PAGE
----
Op-Ed

We can’t wait for deadly disease to spread among us like the plague

In 2016, a groundskeeper at Pinecrest Gardens sprayed a pesticide to kill mosquitoes to help control a Zika virus outbreak.
In 2016, a groundskeeper at Pinecrest Gardens sprayed a pesticide to kill mosquitoes to help control a Zika virus outbreak. Miami Herald

Miami knows better than most what the spread of disease can do. Thousands of Chikungunya cases still plague the city, something it has in common with New York City and San Juan. The city was on guard for Zika before much of the rest of the country and its experience with biological weapons goes back to the anthrax events of 2001. The healthcare providers here in Miami and throughout the state are among the best in the nation. However, business as usual will not work against a widespread outbreak.

Former U.S. Rep. Jim Greenwood and I are taking up this issue at a meeting of the Blue Ribbon Study Panel on Biodefense on Jan. 17 at the University of Miami. We will address state, local, tribal and territorial ability to respond to large-scale biological events.

As former Secretary of Health and Human Services, I know that the federal government would move resources to affected areas throughout the United States. But those resources are already too few, and the federal government does not respond quickly to multiple locations in distress. Even if the contents of the Strategic National Stockpile are effective against a fast-moving and deadly infectious disease, continued reductions in funding for the stockpile do not make it a sole solution we can depend on. And nearby states, territories and countries likely will need their resources to treat their own people — similar to what happened when last fall’s hurricanes hit our region.

Our lives and livelihood will come down to resources — whatever we can get from the federal government, to be sure, but also the resources we already have here in the state. We will not be able to maintain the status quo when it comes to healthcare delivery, law enforcement, commerce, agriculture, critical infrastructure operations and protection, labor or transportation.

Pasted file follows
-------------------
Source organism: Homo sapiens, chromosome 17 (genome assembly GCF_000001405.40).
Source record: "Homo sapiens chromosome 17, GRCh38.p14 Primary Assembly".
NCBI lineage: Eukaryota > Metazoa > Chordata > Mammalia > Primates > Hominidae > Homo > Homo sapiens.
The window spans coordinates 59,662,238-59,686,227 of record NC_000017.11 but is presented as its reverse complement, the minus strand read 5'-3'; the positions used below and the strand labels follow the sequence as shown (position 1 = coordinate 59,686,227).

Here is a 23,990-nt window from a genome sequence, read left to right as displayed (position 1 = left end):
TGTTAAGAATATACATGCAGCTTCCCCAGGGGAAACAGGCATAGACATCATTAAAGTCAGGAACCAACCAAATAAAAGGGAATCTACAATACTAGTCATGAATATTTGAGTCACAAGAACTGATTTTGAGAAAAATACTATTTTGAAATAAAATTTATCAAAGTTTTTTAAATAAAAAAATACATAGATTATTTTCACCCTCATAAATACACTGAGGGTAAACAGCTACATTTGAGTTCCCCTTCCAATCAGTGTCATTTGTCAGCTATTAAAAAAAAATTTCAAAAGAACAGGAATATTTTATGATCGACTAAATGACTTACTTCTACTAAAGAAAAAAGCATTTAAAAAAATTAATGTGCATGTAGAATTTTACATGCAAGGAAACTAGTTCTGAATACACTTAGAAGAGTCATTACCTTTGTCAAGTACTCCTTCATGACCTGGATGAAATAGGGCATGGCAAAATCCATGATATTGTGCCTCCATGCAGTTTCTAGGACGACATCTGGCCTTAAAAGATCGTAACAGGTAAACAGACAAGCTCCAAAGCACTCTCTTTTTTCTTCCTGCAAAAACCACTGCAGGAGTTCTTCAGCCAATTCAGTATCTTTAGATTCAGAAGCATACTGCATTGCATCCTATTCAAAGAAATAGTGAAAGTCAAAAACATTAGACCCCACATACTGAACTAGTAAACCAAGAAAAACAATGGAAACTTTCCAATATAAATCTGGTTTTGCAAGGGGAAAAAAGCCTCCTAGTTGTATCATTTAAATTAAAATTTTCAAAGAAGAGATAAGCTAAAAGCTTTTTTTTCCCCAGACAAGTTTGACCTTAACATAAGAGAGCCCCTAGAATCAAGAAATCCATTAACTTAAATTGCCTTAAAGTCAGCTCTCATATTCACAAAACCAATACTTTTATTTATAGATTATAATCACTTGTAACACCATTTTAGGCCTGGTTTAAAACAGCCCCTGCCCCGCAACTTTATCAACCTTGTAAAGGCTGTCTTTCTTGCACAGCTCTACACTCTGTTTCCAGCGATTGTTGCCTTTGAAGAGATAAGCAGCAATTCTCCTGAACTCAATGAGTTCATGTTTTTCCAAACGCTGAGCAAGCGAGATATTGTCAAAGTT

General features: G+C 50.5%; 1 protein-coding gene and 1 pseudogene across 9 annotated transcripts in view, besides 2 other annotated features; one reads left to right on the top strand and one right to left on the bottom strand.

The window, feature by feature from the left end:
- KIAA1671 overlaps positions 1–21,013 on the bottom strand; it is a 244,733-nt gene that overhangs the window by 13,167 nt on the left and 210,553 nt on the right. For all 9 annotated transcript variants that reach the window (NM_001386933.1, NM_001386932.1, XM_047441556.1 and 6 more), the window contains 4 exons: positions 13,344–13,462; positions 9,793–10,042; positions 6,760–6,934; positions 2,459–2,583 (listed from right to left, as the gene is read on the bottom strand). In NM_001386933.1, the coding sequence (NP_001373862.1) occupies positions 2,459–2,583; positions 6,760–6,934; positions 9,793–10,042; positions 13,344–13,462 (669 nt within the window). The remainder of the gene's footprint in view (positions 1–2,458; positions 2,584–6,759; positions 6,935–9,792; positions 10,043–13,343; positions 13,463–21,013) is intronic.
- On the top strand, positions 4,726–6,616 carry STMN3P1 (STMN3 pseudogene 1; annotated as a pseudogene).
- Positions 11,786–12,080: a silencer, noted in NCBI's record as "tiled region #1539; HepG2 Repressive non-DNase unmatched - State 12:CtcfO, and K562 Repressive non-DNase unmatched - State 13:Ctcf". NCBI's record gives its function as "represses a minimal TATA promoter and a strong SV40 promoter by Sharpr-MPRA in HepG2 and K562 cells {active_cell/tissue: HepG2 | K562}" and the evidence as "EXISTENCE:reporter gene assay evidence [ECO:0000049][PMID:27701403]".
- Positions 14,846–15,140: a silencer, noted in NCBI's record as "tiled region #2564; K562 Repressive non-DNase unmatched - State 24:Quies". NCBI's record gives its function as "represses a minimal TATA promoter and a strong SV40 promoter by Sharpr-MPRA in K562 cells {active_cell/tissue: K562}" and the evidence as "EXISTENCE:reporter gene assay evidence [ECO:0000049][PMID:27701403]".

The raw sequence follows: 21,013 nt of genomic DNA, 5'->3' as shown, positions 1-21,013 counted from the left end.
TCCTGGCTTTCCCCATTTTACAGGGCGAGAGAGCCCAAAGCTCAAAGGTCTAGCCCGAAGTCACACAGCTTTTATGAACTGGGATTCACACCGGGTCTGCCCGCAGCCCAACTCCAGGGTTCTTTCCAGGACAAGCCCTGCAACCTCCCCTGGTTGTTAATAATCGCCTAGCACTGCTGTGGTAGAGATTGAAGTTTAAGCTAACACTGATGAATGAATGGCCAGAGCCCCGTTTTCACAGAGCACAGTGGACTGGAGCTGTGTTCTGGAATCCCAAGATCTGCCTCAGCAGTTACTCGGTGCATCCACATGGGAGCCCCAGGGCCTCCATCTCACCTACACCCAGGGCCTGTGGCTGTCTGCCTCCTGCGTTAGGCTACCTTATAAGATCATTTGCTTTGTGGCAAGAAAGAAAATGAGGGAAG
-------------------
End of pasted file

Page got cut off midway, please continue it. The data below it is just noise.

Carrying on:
The artificial delineation between public health and all other professions will disappear. Everything will become public health.

These sorts of events are not beyond our imagination. Books, movies and television constantly illustrate the threat, our vulnerabilities, and the enormous consequences we will have to deal with. The press has made us aware of the increasing abilities on the part of our enemies to produce biological weapons designed to kill millions. We need to take up these scenarios and plan accordingly.

I am convinced that we can plan for an all-encompassing public health system before biological disaster strikes. This is not just a conversation between hospitals and the Department of Health. Every element of society needs to come to the table now.

That is why the bipartisan Blue Ribbon Study Panel on Biodefense was created — to assess the state of U.S. biodefense efforts comprehensively, and to issue recommendations to foster change. Hudson Institute serves as our fiscal sponsor. With fiscal sponsorship by Hudson Institute, our panel’s 2015 report, A National Blueprint for Biodefense: Leadership and Major Reform Needed to Optimize Efforts, identified capability gaps and recommended changes to U.S. policy and law to strengthen national biodefense while optimizing resource investments. I am proud to serve on this panel and continue to assess biodefense challenges, which is what we will be doing when we convene at the University of Miami.

We cannot decide what to do in the middle of the sort of outbreak that would require the enforcement of quarantine that exceeds law enforcement resources and the treatment of patients that exceeds hospital capacity. We need to look the biological threat squarely in the eye and prepare the state and nation to make public health its first priority.

Donna E. Shalala is a former U.S. secretary of Health and Human Services and former president of the University of Miami.

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